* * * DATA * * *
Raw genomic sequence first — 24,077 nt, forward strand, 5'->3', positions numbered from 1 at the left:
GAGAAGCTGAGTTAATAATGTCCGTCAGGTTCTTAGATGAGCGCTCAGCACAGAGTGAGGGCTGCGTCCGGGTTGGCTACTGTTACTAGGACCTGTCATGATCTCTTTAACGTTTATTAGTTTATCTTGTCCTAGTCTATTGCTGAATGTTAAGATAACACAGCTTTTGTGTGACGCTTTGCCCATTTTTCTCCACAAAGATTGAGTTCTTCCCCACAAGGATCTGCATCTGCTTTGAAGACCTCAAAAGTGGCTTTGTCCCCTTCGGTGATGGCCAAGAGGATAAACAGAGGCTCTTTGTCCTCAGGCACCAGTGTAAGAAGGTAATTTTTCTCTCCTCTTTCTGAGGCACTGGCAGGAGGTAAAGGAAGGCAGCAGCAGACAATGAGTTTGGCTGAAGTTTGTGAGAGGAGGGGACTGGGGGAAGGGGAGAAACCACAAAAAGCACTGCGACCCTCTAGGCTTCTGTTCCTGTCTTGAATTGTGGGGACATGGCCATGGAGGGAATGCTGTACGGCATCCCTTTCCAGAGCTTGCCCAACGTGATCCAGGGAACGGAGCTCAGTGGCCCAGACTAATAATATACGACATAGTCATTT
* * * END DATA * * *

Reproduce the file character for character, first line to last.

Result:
Raw genomic sequence first — 24,077 nt, forward strand, 5'->3', positions numbered from 1 at the left:
GAGAAGCTGAGTTAATAATGTCCGTCAGGTTCTTAGATGAGCGCTCAGCACAGAGTGAGGGCTGCGTCCGGGTTGGCTACTGTTACTAGGACCTGTCATGATCTCTTTAACGTTTATTAGTTTATCTTGTCCTAGTCTATTGCTGAATGTTAAGATAACACAGCTTTTGTGTGACGCTTTGCCCATTTTTCTCCACAAAGATTGAGTTCTTCCCCACAAGGATCTGCATCTGCTTTGAAGACCTCAAAAGTGGCTTTGTCCCCTTCGGTGATGGCCAAGAGGATAAACAGAGGCTCTTTGTCCTCAGGCACCAGTGTAAGAAGGTAATTTTTCTCTCCTCTTTCTGAGGCACTGGCAGGAGGTAAAGGAAGGCAGCAGCAGACAATGAGTTTGGCTGAAGTTTGTGAGAGGAGGGGACTGGGGGAAGGGGAGAAACCACAAAAAGCACTGCGACCCTCTAGGCTTCTGTTCCTGTCTTGAATTGTGGGGACATGGCCATGGAGGGAATGCTGTACGGCATCCCTTTCCAGAGCTTGCCCAACGTGATCCAGGGAACGGAGCTCAGTGGCCCAGACTAATAATATACGACATAGTCATTT